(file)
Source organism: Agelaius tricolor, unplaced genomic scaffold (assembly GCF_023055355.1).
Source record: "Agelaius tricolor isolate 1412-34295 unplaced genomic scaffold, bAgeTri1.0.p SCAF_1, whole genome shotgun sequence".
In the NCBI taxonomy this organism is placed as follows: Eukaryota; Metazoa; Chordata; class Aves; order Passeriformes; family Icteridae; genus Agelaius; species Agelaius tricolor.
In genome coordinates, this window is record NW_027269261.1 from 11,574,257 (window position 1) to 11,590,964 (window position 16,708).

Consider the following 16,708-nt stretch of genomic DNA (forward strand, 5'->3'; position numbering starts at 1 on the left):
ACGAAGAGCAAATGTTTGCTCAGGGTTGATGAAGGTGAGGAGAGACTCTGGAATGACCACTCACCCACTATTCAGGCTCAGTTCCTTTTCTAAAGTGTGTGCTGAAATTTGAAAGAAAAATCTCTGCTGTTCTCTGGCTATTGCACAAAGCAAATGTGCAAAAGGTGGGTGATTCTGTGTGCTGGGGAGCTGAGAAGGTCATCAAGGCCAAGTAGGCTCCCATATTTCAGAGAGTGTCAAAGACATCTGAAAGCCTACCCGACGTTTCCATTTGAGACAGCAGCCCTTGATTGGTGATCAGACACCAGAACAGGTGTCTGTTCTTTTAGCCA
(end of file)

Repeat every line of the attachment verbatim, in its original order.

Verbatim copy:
Source organism: Agelaius tricolor, unplaced genomic scaffold (assembly GCF_023055355.1).
Source record: "Agelaius tricolor isolate 1412-34295 unplaced genomic scaffold, bAgeTri1.0.p SCAF_1, whole genome shotgun sequence".
In the NCBI taxonomy this organism is placed as follows: Eukaryota; Metazoa; Chordata; class Aves; order Passeriformes; family Icteridae; genus Agelaius; species Agelaius tricolor.
In genome coordinates, this window is record NW_027269261.1 from 11,574,257 (window position 1) to 11,590,964 (window position 16,708).

Consider the following 16,708-nt stretch of genomic DNA (forward strand, 5'->3'; position numbering starts at 1 on the left):
ACGAAGAGCAAATGTTTGCTCAGGGTTGATGAAGGTGAGGAGAGACTCTGGAATGACCACTCACCCACTATTCAGGCTCAGTTCCTTTTCTAAAGTGTGTGCTGAAATTTGAAAGAAAAATCTCTGCTGTTCTCTGGCTATTGCACAAAGCAAATGTGCAAAAGGTGGGTGATTCTGTGTGCTGGGGAGCTGAGAAGGTCATCAAGGCCAAGTAGGCTCCCATATTTCAGAGAGTGTCAAAGACATCTGAAAGCCTACCCGACGTTTCCATTTGAGACAGCAGCCCTTGATTGGTGATCAGACACCAGAACAGGTGTCTGTTCTTTTAGCCA